What’s the deal with sneakers?

People make a lot of jokes at the expense of women about how some of them seek to own many pairs of shoes. The person who carried that to the extreme was the infamous Imelda Marcos, wife of the former autocratic leader of the Philippines Ferdinand Marcos who, when he was ousted in 1986, fled with her husband to Hawaii, leaving behind around 1,000 pairs of shoes and 800 purses.

But less attention is paid to the ridiculous desire of some men to own sneakers that propels them to pay exorbitant prices in the secondary market. I just don’t get it. It’s just a damn sneaker. It dos not give the wearer any special powers and will soon end up in the trash. But then I can never understand these fads that drive up the prices of ordinary objects.

Hasan Minhaj tries to understand it too.

(This clip aired on January 6, 2016. To get suggestions on how to view clips of The Daily Show and The Nightly Show outside the US, please see this earlier post. If the videos autoplay, please see here for a diagnosis and possible solutions.)


  1. John Morales says

    Fashion and consumerism.

    It’s what ordinary people do; if you’ve ever bought anything you didn’t actually need (such as shoes when you already have some which are serviceable), you too do it.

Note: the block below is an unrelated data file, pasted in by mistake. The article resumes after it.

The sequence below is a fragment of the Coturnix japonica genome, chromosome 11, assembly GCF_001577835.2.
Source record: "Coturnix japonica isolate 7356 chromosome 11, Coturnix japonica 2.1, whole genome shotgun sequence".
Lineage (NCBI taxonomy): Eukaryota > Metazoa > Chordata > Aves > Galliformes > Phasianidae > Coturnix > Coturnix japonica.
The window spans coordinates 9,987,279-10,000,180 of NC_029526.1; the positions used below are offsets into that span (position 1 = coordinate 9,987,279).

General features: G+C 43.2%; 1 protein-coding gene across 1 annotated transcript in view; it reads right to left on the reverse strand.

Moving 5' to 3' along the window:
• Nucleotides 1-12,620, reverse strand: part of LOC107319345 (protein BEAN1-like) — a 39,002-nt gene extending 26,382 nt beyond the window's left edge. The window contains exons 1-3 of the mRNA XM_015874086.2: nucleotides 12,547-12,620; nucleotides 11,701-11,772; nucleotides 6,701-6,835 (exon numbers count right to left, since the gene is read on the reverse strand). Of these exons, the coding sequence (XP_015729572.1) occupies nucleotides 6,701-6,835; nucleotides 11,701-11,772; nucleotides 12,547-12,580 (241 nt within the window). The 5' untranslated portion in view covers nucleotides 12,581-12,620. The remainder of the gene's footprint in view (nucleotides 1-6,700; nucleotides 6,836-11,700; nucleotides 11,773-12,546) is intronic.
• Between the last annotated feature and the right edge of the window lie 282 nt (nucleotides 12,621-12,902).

2. says

    I just don’t get it.

    It’s just conspicuous consumption.

    The explanation is fairly straightforward, per Epicurus (~260 BCE) -- people have a need, and gain a small amount of satisfaction when they fulfil that need. In the case of compulsive shoppers or collectors the need being fulfilled is to be able to obtain material goods; it’s a measure of control and economic security. What happens next is the same thing as happens with a rat in a Skinner box: the subject mashes on the stimulus over and over again, seeking the satisfaction/reward/rush of pleasure. It’s a simple feedback loop and is basically the same feedback loop that one-armed bandit manufacturers use to lock their customers’ attention. Evolution is everywhere: commercial enterprises have evolved all sorts of clever ways of overstimulating peoples’ acquisition/reward cycle, including artificially creating scarcity (“limited edition”) or in-group appeal (“hermes’ birkin bag”) and it works, whether it’s beanie babies or $25,000 handbags, because it’s the same behavioral patterns that are being hammered on over and over and over.